For Bethany Baptiste, Molly X Chang, KM Enright, Thea Guanzon, Danielle L Jensen, Akure Phénix, RM Virtues and Frances White, it must have been brutal reading. All received scathing reviews on Goodreads, an online platform that reputedly has the power to make or break new authors.

But the verdicts were not delivered by an esteemed literary critic. They were the work of Cait Corrain, a debut author who used fake accounts to “review bomb” her perceived rivals. The literary scandal led to Corrain posting an apology, being dropped by her agent and having her book deal cancelled.

It also uncovered deeper questions about Goodreads, arguably the most popular site on which readers post book reviews, and its outsized impact on the publishing industry. Its members had produced 26m book reviews and 300m ratings over the past year, the site reported in October. But for some authors, it has become a toxic work environment that can sink a book before it is even published.

“It has a lot of influence because there are so many people now who are not in the New York ecosystem of publishing,” says Bethanne Patrick, a critic, author and podcaster. “Publishers and agents and authors and readers go to Goodreads to see what is everybody else looking at, what’s everyone else interested in? It has a tremendous amount of influence in the United States book world and reading world and probably more than some people wish it had.

Goodreads allows users to review unpublished titles. Publishers frequently send advance copies to readers in exchange for online reviews that they hope will generate buzz. But in October, Goodreads acknowledged a need to protect the “authenticity” of ratings and reviews, encouraging users to report content or behaviour that breaches its guidelines.

Goodreads said: “Earlier this year, we launched the ability to temporarily limit submission of ratings and reviews on a book during times of unusual activity that violate our guidelines, including instances of ‘review bombing’. This kind of activity is not tolerated on Goodreads and it diminishes the community’s trust in people who participate.”…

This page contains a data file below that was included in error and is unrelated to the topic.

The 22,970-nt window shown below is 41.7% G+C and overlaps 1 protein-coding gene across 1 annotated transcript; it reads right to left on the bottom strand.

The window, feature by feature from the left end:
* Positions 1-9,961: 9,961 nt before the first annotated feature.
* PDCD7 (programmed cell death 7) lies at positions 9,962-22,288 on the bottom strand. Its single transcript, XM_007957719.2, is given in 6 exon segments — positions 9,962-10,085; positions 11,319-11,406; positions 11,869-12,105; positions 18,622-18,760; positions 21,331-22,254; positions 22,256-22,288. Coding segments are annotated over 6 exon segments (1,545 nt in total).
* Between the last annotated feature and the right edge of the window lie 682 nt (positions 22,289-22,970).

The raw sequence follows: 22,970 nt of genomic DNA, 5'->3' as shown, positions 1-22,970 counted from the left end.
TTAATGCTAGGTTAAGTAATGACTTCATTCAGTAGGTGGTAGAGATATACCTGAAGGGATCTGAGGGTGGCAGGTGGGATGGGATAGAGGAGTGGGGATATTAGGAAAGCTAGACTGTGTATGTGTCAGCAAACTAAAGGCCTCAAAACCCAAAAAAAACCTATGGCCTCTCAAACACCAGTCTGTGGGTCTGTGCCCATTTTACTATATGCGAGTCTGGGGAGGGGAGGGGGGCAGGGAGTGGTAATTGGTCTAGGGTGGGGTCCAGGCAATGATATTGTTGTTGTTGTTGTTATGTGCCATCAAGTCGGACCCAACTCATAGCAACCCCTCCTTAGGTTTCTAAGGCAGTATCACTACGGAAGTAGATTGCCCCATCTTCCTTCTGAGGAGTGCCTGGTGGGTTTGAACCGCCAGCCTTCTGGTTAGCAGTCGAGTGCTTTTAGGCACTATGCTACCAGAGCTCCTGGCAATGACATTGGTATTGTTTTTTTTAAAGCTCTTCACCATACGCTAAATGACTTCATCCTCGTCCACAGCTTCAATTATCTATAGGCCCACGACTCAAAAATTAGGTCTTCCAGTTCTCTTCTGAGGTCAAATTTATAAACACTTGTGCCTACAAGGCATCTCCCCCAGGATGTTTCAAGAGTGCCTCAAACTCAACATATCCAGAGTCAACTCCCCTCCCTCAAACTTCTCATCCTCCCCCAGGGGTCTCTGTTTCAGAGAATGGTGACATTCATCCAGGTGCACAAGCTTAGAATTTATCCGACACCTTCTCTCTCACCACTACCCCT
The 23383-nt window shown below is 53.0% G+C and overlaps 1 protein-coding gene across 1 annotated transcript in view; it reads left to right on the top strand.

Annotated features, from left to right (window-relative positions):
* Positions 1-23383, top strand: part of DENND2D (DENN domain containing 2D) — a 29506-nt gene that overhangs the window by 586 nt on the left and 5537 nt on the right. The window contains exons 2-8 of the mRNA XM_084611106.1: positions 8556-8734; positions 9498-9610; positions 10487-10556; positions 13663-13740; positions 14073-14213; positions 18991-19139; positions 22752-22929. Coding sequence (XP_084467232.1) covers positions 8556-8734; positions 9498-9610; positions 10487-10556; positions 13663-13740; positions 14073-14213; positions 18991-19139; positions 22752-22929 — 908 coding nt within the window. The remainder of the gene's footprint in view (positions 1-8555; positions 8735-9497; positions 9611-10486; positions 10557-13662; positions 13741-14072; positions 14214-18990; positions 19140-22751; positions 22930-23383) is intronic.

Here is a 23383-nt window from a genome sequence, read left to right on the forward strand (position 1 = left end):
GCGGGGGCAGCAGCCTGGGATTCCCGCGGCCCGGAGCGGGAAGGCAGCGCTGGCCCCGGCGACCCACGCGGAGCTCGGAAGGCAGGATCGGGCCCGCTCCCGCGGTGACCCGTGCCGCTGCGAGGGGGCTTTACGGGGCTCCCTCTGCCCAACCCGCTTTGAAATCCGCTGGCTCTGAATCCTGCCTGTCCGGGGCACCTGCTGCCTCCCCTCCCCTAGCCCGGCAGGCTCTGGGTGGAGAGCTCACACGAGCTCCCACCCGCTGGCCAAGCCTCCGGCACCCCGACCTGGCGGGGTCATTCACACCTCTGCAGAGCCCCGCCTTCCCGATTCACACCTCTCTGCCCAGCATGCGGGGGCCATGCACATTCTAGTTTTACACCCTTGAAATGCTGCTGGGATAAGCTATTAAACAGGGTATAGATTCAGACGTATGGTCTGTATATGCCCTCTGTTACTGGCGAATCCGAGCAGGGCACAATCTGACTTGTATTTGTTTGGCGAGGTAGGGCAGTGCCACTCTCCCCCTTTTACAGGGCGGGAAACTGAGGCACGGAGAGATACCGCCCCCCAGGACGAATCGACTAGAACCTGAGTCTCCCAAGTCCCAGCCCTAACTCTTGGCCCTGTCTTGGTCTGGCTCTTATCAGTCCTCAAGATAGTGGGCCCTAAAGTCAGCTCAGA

(3) THE HAUNTENING. [Item by SF Concatenation’s Jonathan Cowie.] BBC Radio 4 has had a short comedy, thriller. When he gets a gift from his girlfriend, he does not realize that it is a deep fake powered by an artificial intelligence.  But the AI does not take well to criticism and things soon become personal… You can listen to it here. “The Hauntening”.

Travel through the bad gateway in this modern ghost story as writer and performer Tom Neenan discovers what horrors lurk in our apps and gadgets. In this episode, a celebrity birthday message from Joanna Lumley turns into a terrifying gift for Tom

Modern technology is terrifying. The average smartphone carries out three-point-three-six billion instructions per second. The average person can only carry out one instruction in that time. Stop and think about that for a second. Sorry, that’s two instructions – you won’t be able to do that.

But what if modern technology was… literally terrifying? What if there really was a ghost in the machine?

(4) POSTERIZED. Think of it as a start on next year’s shopping. Or simply a well-deserved gift for yourself.  “Star Wars and Other Galactic Funk (Millennium Records, 1977)” at Heritage Auctions. Bidding is only up to $16 at last look.

Star Wars and Other Galactic Funk (Millennium Records, 1977). Very Fine on Linen. All English Language Japanese Record Store Poster (20.25″ X 29.25″) Robert Rodriquez Artwork.

Even though its films take place in a galaxy far, far away, the Star Wars franchise has connected with audiences since the original film’s release in 1977. 20th Century Fox had no idea that the film would resonate so much with fans, so when George Lucas agreed to pass up a $500,000 directing bonus to attain merchandising rights, it seemed safe for the studio to do. However, Lucas, who had seen the merchandising blitz that came with his good friend Steven Spielberg’s Jaws, knew well the power that films had on consumers. George Lucas’ imagination led to a licensing goldmine of action figures, play sets, posters, board games, books, trading cards, costumes, and more. It’s been 45 years since Star Wars hit the screen, and the franchise has raked in over $29 billion in merchandise sales alone. Much more than the Joseph Campbell hero’s journey set in a space opera, the retail and promotional items made in conjunction with this multi-faceted property have brought tremendous joy to fans worldwide and remain coveted among collectors. The characters, the settings, and the galaxy continue to be beloved by Force believers, and here we present an extensive treasure trove of rare items dating from 1977 to today. May the Force be with you!